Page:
Native mason bee for backyard gardens, part I

Published 7:00 am Friday, June 10, 2016

Many native pollinators are in serious trouble.
For example, a number of our roughly 50 native bumblebee species are in precipitous decline, with a couple of species likely having gone extinct in recent years, and a few others possibly teetering on the brink of extinction. The presentation by Dr. Blair Sampson USDA at MSU’s 38th Annual Horticultural Field Day on October 6, 2011 in Poplarville, MS motivated Mississippi State University Extension Service Pearl River County Master Gardeners (PRCMGs) to take action.
Dr. Sampson told us that:
– Many native bees prefer cavities in wood, cardboard, or styrofoam to build their nests.
– Drill suitably sized holes (1/4 in. for Osmia) into soft wood, such as pine (not treated wood)
– Make holes 4-6 in. deep (for very large condos make holes in a pattern)
– Burnish (gets rid of pitch/resin in new wood- no need to burnish old wood) then paint.
– Paint the condo white with water based latex paint and affix them to old wooden fence posts. Bees like the contrast dark/light and helps them find the hole.
– Establish the nest sites in sheltered areas or edge of woods where there is plenty of weathered wood as well as protection from wind, rain, and ants (not in live trees).
– Face nests SE so bees get a lot of sun- install 3-4 ft high.
– Two species of native orchard mason bees peaceably nest side by side. One species is an important blueberry pollinator, the other pollinates apples, cherries and almonds. Once mated, female bees soon begin provisioning their nests with nest lining materials such as mud, leaf pulp, or resin. They sculpt pollen balls, which serve as their larvae’s only source of nourishment.
Within minutes or hours of emerging from cocoons, male and female bees locate one another and mate. Fertilized eggs become female brood, whereas unfertilized eggs are destined to be males. Mature larvae, pupas, and young adults spend 96 percent of their life in the nest and in tough silken cocoons. Many pests and predators will eat these nutritious tidbits. Sometimes you may have to bird- and lizard-proof the bee condos. Why you should care about pollinators? These tiny creatures have a profound impact on your daily life because more than a third of our food supply relies on the plants they pollinate. The not only impact human food crops and animal forage but also contribute to higher yields of cotton for clothing and canola for energy. Our roughly 4,000 species of native bees, as a group, are overlooked. The honeybee is not native to North America, but in fact, it was first imported by Europeans in the 1600s. Our native bees represent an amazing diversity of species. They range from large bumblebees that form social colonies of a single queen and her daughter-workers, to tiny metallic blue or green sweat bees that excavate nests in the ground and live solitary lives, laying few eggs on a pollen provision and not living long enough to see their offspring hatch.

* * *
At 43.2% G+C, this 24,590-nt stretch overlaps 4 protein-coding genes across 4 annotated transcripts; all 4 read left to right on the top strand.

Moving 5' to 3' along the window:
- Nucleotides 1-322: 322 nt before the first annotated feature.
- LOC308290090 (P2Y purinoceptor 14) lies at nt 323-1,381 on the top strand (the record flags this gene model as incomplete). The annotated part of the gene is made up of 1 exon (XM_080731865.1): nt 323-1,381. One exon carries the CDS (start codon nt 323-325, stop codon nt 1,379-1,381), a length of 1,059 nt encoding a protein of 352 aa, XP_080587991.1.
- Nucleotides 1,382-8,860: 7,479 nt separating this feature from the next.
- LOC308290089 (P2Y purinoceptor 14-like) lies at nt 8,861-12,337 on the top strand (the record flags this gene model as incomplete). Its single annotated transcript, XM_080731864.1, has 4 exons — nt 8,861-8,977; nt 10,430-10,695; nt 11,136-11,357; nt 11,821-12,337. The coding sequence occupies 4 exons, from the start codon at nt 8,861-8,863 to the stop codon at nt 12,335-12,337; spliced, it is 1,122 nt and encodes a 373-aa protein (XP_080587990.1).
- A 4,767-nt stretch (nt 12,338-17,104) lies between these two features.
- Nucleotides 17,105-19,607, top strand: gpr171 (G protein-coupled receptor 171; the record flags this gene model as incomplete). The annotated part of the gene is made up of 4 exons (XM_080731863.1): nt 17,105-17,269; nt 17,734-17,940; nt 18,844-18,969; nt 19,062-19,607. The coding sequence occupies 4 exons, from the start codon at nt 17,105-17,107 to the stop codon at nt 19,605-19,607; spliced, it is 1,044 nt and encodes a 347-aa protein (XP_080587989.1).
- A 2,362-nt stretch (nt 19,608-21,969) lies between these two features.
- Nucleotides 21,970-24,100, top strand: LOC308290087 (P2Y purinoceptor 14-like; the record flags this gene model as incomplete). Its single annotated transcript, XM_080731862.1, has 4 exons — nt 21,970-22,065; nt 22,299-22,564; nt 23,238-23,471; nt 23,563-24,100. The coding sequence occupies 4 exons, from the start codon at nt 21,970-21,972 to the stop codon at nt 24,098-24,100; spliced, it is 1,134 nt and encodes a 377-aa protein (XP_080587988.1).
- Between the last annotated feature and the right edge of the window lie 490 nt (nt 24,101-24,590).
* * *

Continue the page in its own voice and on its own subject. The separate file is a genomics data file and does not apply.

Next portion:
Many native bees have complex life cycles. Some nest inside snail shells, some construct elaborate origami-like nests out of carefully folded leaf pieces. And, they have cozy relationships with specific native plants, emerging for only a few weeks each year when their preferred wildflower blooms. Contrary to popular belief, most of our native bees are gentle creatures that do not sting. In fact, a number of our native bees have stingers too weak to even penetrate human skin. You can help by planting wildflowers. Especially if you include a diversity of native flowering plants in your landscape or in pots so there is a succession of different plant species blooming throughout the year.

Eileen Hollander, MSU-ES Pearl River County Extension Service Master Gardener

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